Undergraduate Studies
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Research Undergraduate

Undergraduate Administration

Academic Administration

 

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Undergraduate Departmental Representatives

 
MOL concentrators are assigned Dept. representatives. Students will know who their Rep. is when they login to Score. Students must make an appointment with their assigned Rep. using the WASS system.
 Rebecca Burdine, Department Representative

Jane Flint, Department Representative

Fred Hughson, Department Representative

Tom Silhavy, Department Representative

 Advisors

 

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Health Professions Advisor

 

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Undergraduate Studies Committee

 

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Alison Gammie

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Undergraduate Student Committee

The Undergraduate Molecular Biology Committee is here to serve you. Our role is to act as the liaison between students in the department and the faculty. During monthly meetings, led by Dr. Lynn Enquist, we discuss students' concerns regarding courses, professors, TAs, workloads and exam schedules. Basically, if we (the students) don't like something, the department will change it (within reason of course - so please don't request the complete elimination of Biochemistry)!

The committee is a forum to suggest possible improvements. One of our goals is to increase the interaction between faculty and students. We have already begun to implement new things the department can do to create more opportunities for undergrads to "hang out" with Nobel Prize winners and other leaders in various fields of research. We are always looking for new ideas and our primary responsibility is to relay any comments or complaints you have - so be sure to contact any committee member who will ensure that your input is addressed.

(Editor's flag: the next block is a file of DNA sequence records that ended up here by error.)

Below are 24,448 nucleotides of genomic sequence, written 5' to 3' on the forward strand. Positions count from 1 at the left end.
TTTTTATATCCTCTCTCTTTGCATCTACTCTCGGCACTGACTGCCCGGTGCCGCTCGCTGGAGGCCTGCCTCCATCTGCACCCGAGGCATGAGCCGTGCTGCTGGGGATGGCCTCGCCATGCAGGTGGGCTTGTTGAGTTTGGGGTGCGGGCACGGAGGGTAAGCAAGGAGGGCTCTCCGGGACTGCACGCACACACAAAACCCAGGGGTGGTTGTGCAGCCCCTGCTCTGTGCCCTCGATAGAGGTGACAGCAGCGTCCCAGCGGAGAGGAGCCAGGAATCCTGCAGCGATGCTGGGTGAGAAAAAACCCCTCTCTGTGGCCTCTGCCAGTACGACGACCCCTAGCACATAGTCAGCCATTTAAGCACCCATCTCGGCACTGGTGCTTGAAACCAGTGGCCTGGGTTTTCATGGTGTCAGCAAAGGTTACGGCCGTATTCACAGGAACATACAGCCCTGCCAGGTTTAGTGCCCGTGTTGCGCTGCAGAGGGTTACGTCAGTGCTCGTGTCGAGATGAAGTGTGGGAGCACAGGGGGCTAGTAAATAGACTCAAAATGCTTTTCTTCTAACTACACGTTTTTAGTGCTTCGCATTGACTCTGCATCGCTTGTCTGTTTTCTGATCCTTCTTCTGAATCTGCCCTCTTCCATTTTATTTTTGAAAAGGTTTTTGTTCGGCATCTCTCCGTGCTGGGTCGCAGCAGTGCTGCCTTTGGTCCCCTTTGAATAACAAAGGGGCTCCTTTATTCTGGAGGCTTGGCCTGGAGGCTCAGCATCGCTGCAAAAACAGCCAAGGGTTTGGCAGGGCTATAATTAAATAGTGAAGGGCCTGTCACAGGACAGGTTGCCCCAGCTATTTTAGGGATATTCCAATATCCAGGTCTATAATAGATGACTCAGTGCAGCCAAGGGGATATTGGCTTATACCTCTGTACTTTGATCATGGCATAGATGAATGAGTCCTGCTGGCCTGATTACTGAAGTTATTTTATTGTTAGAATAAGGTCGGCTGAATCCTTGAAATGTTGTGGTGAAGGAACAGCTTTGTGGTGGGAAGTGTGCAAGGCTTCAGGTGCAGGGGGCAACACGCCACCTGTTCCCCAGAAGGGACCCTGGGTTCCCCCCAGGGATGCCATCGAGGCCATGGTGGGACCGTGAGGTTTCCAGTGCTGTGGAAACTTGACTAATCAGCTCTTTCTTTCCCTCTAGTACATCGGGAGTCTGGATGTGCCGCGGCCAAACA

Seniors

debolina banerjee jack greismanjr tracie kong wilhemina koomson
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diane manry david wang jr
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Juniors

 dunstan.ug  Kelly Gross  Tiffany  Grzegorz
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Amara Yi
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Undergraduate Teaching Mission

Bonnie Bassler and studentStudents concentrating in Molecular Biology will attain both breadth and depth in Molecular Biology and associated areas of science.

We expect all students to acquire broad mastery of the core disciplines that form the basis of modern Molecular Biology. The overall topic is covered by formal instruction in the introductory Gateway courses (MOL 215/EEB 215 Quantitative Principles in Cell and Molecular Biology or MOL 214 Introduction to Cellular and Molecular Biology ) or the Integrated Science program (ISC 235 and ISC 236) and further elaborated in the Core courses (Genetics, Biochemistry, Cell and Developmental Biology, Core laboratory). Students pursuing certificates in associated multi-disciplinary fields may substitute other courses for specific designated Core courses.

We expect that all students will acquire depth in their chosen sub-discipline within Molecular Biology. Students will be able to pursue topics in greater detail and sophistication in upper level courses, which will emphasize current topics and readings from the primary literature.

We firmly believe that the best way to learn science is by doing science. All students in Molecular Biology will be expected to apply their knowledge and skills to the practical acquisition of new scientific knowledge. All students in Molecular Biology will do original independent research beginning in the spring of junior year, continuing throughout the senior year, and culminating in the senior thesis. Students may elect to begin independent research earlier than junior year.